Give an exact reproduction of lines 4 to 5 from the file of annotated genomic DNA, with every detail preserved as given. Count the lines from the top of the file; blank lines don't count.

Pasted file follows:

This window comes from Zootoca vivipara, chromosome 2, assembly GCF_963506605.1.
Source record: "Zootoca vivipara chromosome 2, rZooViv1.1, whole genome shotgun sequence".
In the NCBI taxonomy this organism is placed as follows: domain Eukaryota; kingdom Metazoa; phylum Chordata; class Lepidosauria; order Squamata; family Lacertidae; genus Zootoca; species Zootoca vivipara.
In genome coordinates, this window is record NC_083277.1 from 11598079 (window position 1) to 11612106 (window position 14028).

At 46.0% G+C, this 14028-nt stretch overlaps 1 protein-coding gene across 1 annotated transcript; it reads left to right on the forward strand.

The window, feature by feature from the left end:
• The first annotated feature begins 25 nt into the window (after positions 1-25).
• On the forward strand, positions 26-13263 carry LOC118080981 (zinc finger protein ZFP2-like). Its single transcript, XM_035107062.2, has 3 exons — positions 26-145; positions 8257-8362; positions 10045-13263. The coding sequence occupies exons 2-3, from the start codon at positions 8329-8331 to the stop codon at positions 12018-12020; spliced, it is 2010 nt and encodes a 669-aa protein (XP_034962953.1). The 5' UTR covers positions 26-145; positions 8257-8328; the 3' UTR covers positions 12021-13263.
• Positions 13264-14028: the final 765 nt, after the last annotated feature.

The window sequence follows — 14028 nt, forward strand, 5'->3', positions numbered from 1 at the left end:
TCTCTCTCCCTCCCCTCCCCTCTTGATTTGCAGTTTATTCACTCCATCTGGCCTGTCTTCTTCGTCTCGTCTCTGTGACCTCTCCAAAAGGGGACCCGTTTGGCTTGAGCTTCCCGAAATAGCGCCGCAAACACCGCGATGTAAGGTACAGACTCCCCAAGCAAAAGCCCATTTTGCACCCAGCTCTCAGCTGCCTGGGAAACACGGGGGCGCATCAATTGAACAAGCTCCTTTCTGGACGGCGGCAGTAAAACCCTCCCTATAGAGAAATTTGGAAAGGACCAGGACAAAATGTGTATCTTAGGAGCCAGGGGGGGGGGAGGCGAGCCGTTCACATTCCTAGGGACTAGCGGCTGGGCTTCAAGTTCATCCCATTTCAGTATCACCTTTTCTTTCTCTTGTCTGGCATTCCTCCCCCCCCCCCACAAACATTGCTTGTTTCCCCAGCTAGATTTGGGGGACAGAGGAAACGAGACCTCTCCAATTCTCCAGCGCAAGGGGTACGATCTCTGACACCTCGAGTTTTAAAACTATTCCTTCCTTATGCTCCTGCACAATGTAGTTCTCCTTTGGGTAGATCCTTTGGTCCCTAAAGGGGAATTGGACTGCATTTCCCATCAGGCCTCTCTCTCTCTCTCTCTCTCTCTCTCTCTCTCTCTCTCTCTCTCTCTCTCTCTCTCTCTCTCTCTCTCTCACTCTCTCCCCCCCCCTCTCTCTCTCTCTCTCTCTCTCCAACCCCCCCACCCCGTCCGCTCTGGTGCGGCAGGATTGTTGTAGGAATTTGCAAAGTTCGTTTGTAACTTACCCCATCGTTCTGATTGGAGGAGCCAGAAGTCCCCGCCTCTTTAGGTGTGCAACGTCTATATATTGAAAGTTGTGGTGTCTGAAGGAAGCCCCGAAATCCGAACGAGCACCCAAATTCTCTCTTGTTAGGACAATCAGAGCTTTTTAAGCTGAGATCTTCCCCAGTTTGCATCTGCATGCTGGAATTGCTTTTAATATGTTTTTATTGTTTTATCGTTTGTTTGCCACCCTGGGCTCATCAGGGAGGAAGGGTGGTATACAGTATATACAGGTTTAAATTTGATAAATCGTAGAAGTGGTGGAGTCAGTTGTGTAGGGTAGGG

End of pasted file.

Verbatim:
In genome coordinates, this window is record NC_083277.1 from 11598079 (window position 1) to 11612106 (window position 14028).

At 46.0% G+C, this 14028-nt stretch overlaps 1 protein-coding gene across 1 annotated transcript; it reads left to right on the forward strand.